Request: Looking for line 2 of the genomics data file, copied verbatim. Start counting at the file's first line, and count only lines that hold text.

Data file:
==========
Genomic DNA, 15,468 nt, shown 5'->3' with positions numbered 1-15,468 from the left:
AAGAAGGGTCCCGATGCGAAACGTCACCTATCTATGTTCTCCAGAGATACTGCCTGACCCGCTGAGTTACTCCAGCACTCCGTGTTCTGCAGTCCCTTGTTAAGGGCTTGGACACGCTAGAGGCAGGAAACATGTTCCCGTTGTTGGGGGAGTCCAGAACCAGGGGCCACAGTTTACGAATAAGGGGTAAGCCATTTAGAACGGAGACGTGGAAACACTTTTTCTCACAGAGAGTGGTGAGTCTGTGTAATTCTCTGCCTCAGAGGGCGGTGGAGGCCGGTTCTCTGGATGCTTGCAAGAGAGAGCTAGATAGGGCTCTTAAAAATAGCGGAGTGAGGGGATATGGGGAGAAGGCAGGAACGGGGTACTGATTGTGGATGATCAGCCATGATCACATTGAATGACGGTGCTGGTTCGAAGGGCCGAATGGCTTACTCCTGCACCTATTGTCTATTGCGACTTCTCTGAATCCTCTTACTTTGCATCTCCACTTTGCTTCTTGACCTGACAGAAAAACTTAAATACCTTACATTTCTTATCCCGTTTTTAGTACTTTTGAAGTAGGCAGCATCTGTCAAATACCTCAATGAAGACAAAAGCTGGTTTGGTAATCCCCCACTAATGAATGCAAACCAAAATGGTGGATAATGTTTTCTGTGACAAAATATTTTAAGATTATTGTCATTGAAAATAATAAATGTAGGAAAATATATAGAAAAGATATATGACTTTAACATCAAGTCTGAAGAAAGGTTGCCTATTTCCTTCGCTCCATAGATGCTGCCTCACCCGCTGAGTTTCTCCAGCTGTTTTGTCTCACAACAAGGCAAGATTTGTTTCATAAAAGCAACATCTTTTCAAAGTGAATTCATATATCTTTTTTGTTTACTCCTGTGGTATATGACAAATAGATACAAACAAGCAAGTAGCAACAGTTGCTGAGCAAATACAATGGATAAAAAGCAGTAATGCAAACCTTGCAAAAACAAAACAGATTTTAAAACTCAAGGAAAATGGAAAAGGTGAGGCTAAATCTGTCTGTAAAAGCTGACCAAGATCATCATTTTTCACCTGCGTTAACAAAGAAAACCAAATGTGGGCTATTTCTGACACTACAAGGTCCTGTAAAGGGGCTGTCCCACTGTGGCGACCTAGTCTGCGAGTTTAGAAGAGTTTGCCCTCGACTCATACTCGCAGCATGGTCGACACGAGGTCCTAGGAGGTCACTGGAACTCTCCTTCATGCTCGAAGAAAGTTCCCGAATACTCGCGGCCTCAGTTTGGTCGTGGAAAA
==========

AAGAAGGGTCCCGATGCGAAACGTCACCTATCTATGTTCTCCAGAGATACTGCCTGACCCGCTGAGTTACTCCAGCACTCCGTGTTCTGCAGTCCCTTGTTAAGGGCTTGGACACGCTAGAGGCAGGAAACATGTTCCCGTTGTTGGGGGAGTCCAGAACCAGGGGCCACAGTTTACGAATAAGGGGTAAGCCATTTAGAACGGAGACGTGGAAACACTTTTTCTCACAGAGAGTGGTGAGTCTGTGTAATTCTCTGCCTCAGAGGGCGGTGGAGGCCGGTTCTCTGGATGCTTGCAAGAGAGAGCTAGATAGGGCTCTTAAAAATAGCGGAGTGAGGGGATATGGGGAGAAGGCAGGAACGGGGTACTGATTGTGGATGATCAGCCATGATCACATTGAATGACGGTGCTGGTTCGAAGGGCCGAATGGCTTACTCCTGCACCTATTGTCTATTGCGACTTCTCTGAATCCTCTTACTTTGCATCTCCACTTTGCTTCTTGACCTGACAGAAAAACTTAAATACCTTACATTTCTTATCCCGTTTTTAGTACTTTTGAAGTAGGCAGCATCTGTCAAATACCTCAATGAAGACAAAAGCTGGTTTGGTAATCCCCCACTAATGAATGCAAACCAAAATGGTGGATAATGTTTTCTGTGACAAAATATTTTAAGATTATTGTCATTGAAAATAATAAATGTAGGAAAATATATAGAAAAGATATATGACTTTAACATCAAGTCTGAAGAAAGGTTGCCTATTTCCTTCGCTCCATAGATGCTGCCTCACCCGCTGAGTTTCTCCAGCTGTTTTGTCTCACAACAAGGCAAGATTTGTTTCATAAAAGCAACATCTTTTCAAAGTGAATTCATATATCTTTTTTGTTTACTCCTGTGGTATATGACAAATAGATACAAACAAGCAAGTAGCAACAGTTGCTGAGCAAATACAATGGATAAAAAGCAGTAATGCAAACCTTGCAAAAACAAAACAGATTTTAAAACTCAAGGAAAATGGAAAAGGTGAGGCTAAATCTGTCTGTAAAAGCTGACCAAGATCATCATTTTTCACCTGCGTTAACAAAGAAAACCAAATGTGGGCTATTTCTGACACTACAAGGTCCTGTAAAGGGGCTGTCCCACTGTGGCGACCTAGTCTGCGAGTTTAGAAGAGTTTGCCCTCGACTCATACTCGCAGCATGGTCGACACGAGGTCCTAGGAGGTCACTGGAACTCTCCTTCATGCTCGAAGAAAGTTCCCGAATACTCGCGGCCTCAGTTTGGTCGTGGAAAA